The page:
When Alejandra Durán started 9th grade at an Atlanta-area high school she was overwhelmed by culture shock. She had no friends, spoke very little English, and was bewildered by the crush of students dashing in all directions as school bells signaled the start of a new day.
It was far removed from the rural village in Michoacán, Mexico that had been her home for the first fourteen years of life.
“People here talk about living in poverty, but they have no conception of living in homes with dirt floors and no running water... they just don't understand,” Alejandra said. “When I started school in the U.S. I was scared by all the new experiences. But I remember how special it made me feel when a teacher assigned me a locker. It was Alejandra's locker, my locker, and for some reason it made me so happy.”
Alejandra is a petite young woman with big brown eyes and a huge smile that lights up her face as she talks. She is the oldest of five children her single-parent mother brought to the U.S. in 2005. Undocumented, the family faced an uncertain future until President Obama changed their world with the implementation of his DACA program in 2012.
Today, Alejandra's future looks very bright indeed. In December of 2014, she graduated with honors from Armstrong State University with a degree in chemistry. She scored well in her MCAT and has been accepted into the Stritch School of Medicine at Loyola University in Chicago. Last summer she served an internship at Stritch where she and other students shadowed doctors and learned about health disparities in the Chicago area. In the meantime, she works as a manager for a regional staffing company.
“I want to become an OB/GYN doctor and work in rural America,” she said. “We live in a first-world country but there are still many women in the U.S., especially in minority and immigrant communities who have little or no access to quality health care. Many preventable diseases such as cervical cancer are a big problem for them and I want to make a difference in their lives.”
Like most immigrant children who are forced to learn English on the fly, Alejandra's academic success started slowly but picked up speed as her language skills improved. Her mother's job as a migrant laborer meant the children had to attend four different schools their first four years in the U.S.
“By my senior year, I was making very good grades but due to my status I did not believe I could do anything extraordinary with my life, such as being a doctor. Until a teacher, Ms. Holland made me realize my potential” Alejandra remembers. “Ms. Holland said 'Hey, you're pretty smart. Where are you going to college?' She didn't know I was undocumented and had never really considered attending college as a possibility.”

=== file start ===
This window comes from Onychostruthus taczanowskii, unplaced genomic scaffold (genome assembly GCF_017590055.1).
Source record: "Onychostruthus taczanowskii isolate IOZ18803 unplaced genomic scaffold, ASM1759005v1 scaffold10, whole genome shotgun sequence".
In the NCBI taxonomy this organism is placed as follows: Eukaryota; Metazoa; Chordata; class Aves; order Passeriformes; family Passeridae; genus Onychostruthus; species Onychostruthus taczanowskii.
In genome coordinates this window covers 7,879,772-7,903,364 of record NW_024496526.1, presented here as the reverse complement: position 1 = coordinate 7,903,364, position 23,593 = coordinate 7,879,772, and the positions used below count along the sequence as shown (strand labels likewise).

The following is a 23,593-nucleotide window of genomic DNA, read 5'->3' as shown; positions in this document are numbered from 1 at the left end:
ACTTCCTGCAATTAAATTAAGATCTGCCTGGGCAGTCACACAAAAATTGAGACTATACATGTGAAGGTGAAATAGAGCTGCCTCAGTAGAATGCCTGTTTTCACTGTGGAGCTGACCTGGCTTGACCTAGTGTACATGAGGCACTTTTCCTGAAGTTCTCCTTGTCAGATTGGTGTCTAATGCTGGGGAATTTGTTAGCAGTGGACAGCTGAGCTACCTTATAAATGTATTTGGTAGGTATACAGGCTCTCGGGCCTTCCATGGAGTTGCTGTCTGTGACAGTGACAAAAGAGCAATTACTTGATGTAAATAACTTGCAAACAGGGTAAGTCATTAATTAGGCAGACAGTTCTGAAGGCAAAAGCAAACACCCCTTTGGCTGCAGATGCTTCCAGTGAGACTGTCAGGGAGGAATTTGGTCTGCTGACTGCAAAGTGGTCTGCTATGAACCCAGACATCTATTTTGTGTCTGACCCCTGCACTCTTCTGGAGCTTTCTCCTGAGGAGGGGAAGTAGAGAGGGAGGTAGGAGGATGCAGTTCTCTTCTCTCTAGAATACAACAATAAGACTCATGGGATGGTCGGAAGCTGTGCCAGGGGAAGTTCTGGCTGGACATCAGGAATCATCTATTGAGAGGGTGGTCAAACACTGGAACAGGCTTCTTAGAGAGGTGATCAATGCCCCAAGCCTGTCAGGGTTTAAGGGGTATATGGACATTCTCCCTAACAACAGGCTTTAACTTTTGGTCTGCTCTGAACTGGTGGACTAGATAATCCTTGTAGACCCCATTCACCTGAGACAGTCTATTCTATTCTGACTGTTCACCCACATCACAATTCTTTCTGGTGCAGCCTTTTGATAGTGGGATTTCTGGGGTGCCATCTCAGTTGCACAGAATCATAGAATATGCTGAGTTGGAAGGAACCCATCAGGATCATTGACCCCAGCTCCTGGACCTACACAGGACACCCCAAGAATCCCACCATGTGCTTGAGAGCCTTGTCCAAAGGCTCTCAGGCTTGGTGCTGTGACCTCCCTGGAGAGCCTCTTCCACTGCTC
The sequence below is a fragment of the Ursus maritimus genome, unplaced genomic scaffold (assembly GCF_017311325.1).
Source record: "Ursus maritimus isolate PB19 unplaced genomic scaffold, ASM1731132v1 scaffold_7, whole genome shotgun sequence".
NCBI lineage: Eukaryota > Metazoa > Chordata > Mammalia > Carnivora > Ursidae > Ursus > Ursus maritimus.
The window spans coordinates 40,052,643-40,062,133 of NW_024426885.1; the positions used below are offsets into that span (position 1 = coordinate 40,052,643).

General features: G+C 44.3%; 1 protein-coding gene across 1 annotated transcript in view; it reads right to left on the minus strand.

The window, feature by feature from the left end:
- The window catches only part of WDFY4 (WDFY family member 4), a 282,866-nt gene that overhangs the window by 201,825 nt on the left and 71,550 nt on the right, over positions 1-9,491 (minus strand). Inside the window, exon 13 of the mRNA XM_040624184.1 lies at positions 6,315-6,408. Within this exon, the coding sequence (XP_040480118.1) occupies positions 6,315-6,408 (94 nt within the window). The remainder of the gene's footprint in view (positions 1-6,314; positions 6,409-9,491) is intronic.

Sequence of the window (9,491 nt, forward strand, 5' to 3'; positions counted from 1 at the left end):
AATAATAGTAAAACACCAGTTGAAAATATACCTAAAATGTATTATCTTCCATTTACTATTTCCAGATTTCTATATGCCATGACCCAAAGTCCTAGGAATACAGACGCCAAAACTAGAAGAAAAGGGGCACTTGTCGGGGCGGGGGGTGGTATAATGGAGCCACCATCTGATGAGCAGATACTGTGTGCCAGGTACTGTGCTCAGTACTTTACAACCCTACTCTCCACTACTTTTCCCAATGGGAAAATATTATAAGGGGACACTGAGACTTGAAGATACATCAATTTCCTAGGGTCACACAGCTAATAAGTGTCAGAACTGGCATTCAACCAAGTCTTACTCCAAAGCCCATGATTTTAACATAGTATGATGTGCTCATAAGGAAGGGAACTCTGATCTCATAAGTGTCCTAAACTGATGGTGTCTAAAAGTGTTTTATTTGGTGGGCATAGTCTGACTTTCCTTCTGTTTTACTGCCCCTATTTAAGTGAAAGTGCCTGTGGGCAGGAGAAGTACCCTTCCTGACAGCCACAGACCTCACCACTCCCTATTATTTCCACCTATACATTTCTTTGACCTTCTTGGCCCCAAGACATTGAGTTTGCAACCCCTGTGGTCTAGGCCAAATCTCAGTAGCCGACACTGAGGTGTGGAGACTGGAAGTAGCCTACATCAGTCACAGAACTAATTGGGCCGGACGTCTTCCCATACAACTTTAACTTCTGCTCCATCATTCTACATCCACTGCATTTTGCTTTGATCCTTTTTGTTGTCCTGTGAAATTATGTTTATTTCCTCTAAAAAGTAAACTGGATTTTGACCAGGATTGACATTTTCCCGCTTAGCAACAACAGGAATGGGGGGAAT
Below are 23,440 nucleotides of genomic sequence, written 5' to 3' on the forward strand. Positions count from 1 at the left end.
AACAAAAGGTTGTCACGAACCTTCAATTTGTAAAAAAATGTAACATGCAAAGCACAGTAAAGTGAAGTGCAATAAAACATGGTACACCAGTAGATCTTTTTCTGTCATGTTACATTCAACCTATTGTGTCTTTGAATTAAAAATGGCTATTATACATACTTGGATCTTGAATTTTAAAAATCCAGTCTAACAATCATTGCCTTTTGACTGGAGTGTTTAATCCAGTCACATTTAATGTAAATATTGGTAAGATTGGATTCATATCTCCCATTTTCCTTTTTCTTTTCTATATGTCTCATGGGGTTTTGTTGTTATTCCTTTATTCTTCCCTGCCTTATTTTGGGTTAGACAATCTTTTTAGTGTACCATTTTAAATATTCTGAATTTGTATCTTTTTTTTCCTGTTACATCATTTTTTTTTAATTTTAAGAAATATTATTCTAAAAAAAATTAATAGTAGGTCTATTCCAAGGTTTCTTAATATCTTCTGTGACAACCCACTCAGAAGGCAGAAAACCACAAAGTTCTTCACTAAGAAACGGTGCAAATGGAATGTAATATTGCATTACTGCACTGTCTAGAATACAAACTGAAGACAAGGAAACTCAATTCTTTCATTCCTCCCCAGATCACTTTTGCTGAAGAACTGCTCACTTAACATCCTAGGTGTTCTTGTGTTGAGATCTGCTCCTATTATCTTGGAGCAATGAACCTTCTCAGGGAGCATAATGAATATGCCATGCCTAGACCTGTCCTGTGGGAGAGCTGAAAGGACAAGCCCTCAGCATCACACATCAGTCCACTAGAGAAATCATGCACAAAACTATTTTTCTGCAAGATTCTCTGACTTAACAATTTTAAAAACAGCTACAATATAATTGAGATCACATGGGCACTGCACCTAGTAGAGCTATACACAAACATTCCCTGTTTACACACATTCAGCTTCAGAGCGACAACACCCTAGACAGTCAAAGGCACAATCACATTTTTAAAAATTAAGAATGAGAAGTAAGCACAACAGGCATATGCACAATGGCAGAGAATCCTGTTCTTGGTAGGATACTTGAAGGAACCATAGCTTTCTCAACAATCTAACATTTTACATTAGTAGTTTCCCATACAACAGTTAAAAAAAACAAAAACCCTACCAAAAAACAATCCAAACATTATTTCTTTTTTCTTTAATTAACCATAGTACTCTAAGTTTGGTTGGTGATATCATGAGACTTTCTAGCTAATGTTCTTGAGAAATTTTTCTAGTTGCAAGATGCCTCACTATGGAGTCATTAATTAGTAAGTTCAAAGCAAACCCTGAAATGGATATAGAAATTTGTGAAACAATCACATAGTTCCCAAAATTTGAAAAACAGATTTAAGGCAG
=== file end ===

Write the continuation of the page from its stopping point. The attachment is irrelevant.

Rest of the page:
Then Alejandra met Melody Rodriguez, the Hispanic student recruiter for Armstrong State University, and learned about the Goizueta Scholarship Fund. Established by Roberto C. Goizueta, the late CEO of The Coca-Cola Company, this scholarship is designed to increase the number of students of Hispanic/Latino origin who enroll and complete their undergraduate degrees at Georgia universities.
“With the Goizueta fund, I was able to pay about 90% of my academic costs,” Alejandra said. “With my job in a local restaurant and the extra money I made after starting my own clothing and alterations business, I was able to work my way through school.”
Melody Rodriguez was impressed by Alejandra’s persistence in following her dream.
"Bright students like Ale face tremendous obstacles to reach their dreams. However, Ale was one of those that always had a great attitude and arose to challenges with maturity. I remember her thinking about changing her Chemistry major when she couldn't pass an Organic Chemistry class. She had a choice: take the easy road and change her major to a less challenging one, or retake the class and overcome this obstacle. I am so glad she stuck to her dream, and now is steps away from becoming a medical doctor. She taught all of us a lesson: If Alejandra Duran can do it, anyone can!"
While juggling academic and work responsibilities, Alejandra still found time for extra curricular activities.
“In 2010, I was a founding member of the SIGMA IOTA ALPHA sorority at Armstrong,” she said. “As the first campus sorority represented by Latina women, we sponsored and took part in events that changed the way other students perceived Hispanic cultures and Hispanic students on campus.”
Asked about role models, Alejandra puts her mother at the top of her list.
“My mother is a remarkable woman,” Alejandra said. “She has raised five children all by herself, always sacrificing, never complaining. She told me a “good attitude” was the most important thing I could possess. She says 'You're not a victim. Things don't happen to you. No matter what your situation, your attitude controls the outcome.'”
Getting accepted into med school is only the first part of the uphill climb Alejandra faces today.
“Since I am a DACA student, I don't qualify for any federal or state financial aid, which will make it extremely difficult to find the funding for medical school which is estimated to cost $200,000,” she said.
Alejandra is setting up a “gofundme.com” account which is a website where people can donate to any cause they deem worthy of their support. She is writing her story and uploading a video to acquaint people with her goals.
To further publicize her efforts Alejandra plans to visit Chicago and other cities this spring to ask for help on the streets. “I am in the process of making a banner and I will be carrying it around Chicago in the hopes that I can make people aware of my situation and find the help that I need somewhere,” she said. “I know this sounds a little crazy but big dreams require big efforts.”
For more information about her gofundme account or to contact Alejandra, please write to email@example.com